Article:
Krinklewood: Organics to the Roots of Each Bottle

Krinklewood Vineyard

A family crafted wine using biodynamics

Krinklewood vineyard in Hunter Valley, New South Wales, keeps organic farming at its heart. Any non-organic elements to the wine-making process have been rejected and instead the vineyard has turned to biodynamics, a more spiritual, ethical and self-sustainable approach to organic farming.

The owners and founders of the vineyard, Rod and Suzanne Windrim, hold to the idea that the exclusion of any artificial chemicals is paramount to ensure their wines are full of body and taste. Their son Peter explained that the fundamental philosophy of Krinklewood is 'to love the land, learn that there is no quick fix for the plants growth nor for their survival. But there is magic in manure.'

The Windrims: A family with a passion

The Windrims' story began when Rod and Suzanne planted their first vines in 1981. They began growing grapes in the conventional manner and in doing so they quickly felt uncomfortable with the overreliance on chemicals and artificial nature of these practices. It was then they began to research into an alternative. Their intensive research led them to discover biodynamics, which is an offshoot of organic farming, treating the environment as holistic, allowing animals, soil fertility and plant growth to be influenced by one another. The Windrims immediately moved their wine-making process in this direction and, following their passion, they became entirely biodynamic in 2007.

The business involves generations of Windrims. Their eldest daughter, Carla runs the office in Sydney, forming a wine club which has turned into a huge extended family, whilst their middle child Danika is always looking out for new marketing initiatives to boost the Krinklewood brand.

Most notable is the youngest of the Windrim clan, Peter. After a successful career as an art director, he realised that he missed the more rewarding life offered by the farm. So he returned to the homestead to help. According to him, it doesn't matter if you are a Krinklewood founder, worker or grower, you care about every vine and every plant on the farm like family.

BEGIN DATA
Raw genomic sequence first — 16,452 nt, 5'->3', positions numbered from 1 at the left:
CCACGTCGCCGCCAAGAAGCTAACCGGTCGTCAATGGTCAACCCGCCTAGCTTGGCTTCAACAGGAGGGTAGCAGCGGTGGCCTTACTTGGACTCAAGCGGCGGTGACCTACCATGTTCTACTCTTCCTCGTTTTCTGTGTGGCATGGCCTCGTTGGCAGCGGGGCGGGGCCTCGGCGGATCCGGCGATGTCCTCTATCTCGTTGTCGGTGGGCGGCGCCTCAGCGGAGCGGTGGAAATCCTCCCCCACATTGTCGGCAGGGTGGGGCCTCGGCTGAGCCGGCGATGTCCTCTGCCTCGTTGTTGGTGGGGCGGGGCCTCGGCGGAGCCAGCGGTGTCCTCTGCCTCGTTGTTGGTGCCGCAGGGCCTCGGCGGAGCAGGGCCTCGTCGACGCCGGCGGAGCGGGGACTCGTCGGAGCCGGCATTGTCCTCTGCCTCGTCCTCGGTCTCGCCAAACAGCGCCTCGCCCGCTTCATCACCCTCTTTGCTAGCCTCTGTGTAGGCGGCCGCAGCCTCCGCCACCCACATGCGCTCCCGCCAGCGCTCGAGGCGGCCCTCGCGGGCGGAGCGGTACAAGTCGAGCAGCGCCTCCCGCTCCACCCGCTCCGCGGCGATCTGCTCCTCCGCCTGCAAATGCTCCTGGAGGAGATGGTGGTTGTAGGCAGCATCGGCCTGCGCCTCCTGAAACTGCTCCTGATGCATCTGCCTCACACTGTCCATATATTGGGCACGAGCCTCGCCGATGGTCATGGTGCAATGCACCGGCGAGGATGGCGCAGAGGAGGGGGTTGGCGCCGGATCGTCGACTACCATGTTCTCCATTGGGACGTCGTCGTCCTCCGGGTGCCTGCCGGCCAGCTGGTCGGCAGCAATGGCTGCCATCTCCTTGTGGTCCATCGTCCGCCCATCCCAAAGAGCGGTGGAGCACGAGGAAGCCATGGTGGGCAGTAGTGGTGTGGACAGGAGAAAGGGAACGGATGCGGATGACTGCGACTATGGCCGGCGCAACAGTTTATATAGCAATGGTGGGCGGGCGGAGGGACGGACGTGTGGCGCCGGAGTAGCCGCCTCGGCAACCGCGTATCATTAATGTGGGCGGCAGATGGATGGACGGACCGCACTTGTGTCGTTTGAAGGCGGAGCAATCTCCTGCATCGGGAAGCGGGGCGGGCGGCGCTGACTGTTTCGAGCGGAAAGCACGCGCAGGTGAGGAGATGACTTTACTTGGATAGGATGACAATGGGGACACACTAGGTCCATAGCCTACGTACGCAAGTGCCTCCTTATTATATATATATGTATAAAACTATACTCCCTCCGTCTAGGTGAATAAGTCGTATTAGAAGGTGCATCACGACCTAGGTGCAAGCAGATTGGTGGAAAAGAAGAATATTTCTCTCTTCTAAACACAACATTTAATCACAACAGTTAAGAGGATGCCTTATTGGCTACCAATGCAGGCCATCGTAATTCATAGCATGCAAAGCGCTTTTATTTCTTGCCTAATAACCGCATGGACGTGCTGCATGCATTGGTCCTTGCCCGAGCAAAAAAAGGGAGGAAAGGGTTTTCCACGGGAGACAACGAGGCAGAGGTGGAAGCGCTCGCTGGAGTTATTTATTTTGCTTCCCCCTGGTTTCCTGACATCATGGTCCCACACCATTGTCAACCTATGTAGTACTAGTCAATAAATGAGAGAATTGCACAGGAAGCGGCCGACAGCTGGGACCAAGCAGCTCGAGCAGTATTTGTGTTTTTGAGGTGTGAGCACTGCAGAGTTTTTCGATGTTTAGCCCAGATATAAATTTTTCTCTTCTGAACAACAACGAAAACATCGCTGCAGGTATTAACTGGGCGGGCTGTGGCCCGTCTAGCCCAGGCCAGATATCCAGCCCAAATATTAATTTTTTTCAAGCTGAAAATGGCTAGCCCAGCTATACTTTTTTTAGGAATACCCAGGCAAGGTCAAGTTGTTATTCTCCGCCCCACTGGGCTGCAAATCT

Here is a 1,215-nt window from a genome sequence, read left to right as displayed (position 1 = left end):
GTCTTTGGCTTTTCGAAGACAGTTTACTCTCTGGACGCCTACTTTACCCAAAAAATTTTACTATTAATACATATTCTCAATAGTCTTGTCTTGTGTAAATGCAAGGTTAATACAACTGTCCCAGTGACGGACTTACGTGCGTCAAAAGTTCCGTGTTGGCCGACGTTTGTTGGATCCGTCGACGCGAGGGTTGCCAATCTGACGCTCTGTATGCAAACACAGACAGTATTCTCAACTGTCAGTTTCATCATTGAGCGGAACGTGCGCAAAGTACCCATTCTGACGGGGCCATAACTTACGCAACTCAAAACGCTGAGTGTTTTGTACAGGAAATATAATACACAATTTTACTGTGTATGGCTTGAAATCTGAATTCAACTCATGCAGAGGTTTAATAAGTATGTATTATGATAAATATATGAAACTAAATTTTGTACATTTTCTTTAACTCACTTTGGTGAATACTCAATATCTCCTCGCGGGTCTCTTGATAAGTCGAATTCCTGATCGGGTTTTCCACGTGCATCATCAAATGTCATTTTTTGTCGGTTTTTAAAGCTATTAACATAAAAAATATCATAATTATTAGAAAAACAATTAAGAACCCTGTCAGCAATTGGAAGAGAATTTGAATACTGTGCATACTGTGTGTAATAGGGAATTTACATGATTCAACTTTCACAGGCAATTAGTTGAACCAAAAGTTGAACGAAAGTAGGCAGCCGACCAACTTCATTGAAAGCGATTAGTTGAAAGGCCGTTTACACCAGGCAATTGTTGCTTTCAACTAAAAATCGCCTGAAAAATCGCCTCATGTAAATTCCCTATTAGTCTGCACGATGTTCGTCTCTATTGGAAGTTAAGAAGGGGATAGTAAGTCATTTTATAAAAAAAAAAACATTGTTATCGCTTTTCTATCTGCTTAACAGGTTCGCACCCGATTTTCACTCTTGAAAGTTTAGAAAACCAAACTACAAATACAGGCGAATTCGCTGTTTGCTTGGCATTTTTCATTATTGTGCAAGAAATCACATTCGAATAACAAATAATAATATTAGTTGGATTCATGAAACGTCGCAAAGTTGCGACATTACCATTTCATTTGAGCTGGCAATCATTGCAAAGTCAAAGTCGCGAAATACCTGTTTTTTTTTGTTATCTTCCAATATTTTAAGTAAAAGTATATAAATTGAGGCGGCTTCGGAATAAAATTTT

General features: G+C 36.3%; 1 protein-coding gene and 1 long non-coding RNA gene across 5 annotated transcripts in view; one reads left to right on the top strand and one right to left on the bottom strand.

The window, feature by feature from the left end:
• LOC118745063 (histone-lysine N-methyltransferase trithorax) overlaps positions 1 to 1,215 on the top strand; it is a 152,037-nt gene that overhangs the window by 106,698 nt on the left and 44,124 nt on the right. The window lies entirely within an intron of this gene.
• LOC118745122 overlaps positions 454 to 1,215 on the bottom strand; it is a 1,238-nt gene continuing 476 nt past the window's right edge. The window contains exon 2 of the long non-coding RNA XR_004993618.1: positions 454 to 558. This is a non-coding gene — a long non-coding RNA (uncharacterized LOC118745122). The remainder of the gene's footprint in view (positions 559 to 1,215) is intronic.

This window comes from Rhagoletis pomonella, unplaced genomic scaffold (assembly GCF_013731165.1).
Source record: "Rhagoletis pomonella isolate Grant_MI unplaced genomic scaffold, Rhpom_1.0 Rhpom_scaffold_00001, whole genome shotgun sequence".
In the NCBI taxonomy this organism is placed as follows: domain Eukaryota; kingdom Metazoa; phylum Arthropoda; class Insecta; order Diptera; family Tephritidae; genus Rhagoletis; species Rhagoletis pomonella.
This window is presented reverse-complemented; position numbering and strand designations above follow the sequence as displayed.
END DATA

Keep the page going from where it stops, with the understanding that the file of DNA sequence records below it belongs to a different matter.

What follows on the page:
Life on the vineyard

You won't find an alarm clock at Krinklewood, as the vineyard philosophy is to stay close to the earth. Instead, the workday begins at 3:30am, when the roosters begin to crow, and stops when dusk descends.

Running a vineyard is tough, with the business at the mercy of the changing weather. Yet through all this, Peter insists Krinklewood continued to thrive, 'in the extremely hot years, the sodden wet years and the years of pests gone mad, our vineyard has stood up to all of it, without the use of pesticides, fungicides or herbicides.'

According to Peter, the greatest success of the vineyard is its survival, which can be tasted in every bottle they produce - 'that's worth as much or more as a gold medal at any wine show to us.'

Interview with Peter Wildrim

Krinklewood Vineyard

What is your favourite wine you produce at Krinklewood?

Our Basket Press Chardonnay is our most artisanal wine. It's a labour of love and is the most individual of the wines. The crushed handpicked Chardonnay is transferred to our concrete eggs, where natural fermentation kicks off nice and easy. It's a very slow process allowing more glycerol to be released, which enhances the overall 'mouth-feel.' The resulting wine is alive with minerality and freshness, which we then blend with some Chardonnay that's been aged in French oak to add further complexity and body.

What advice do you have when matching your wines to food?

Dad and I keep it very simple when pairing food and wine. A ploughman's plate heavily dominated by pickled veggies and chillies to go with Chardonnay, oysters with Semillon, fizz with fish and chips, and Syrah with a homemade beef pie.

What sets your vineyard apart from others and where do you see the future of vineyards in NSW?

There are a lot of wineries out there that are perfectly sterile and quiet, save for one lone chemist in gumboots. So I'd like wineries to be more of an experiential space for visitors, to breathe more life into the room. I think the wines would benefit from the energy. So maybe our vintage party next year will be in the winery and involve Andrew Bird playing violin on the back of our horse, Sunny. Followed by a food fight, a vaudeville band and obvious nudity. Cheers!

Visit Krinklewood Wines for more information on biodynamics and organic wine in New South Wales.

Find out more about how New South Wales has made its mark on the global wine industry.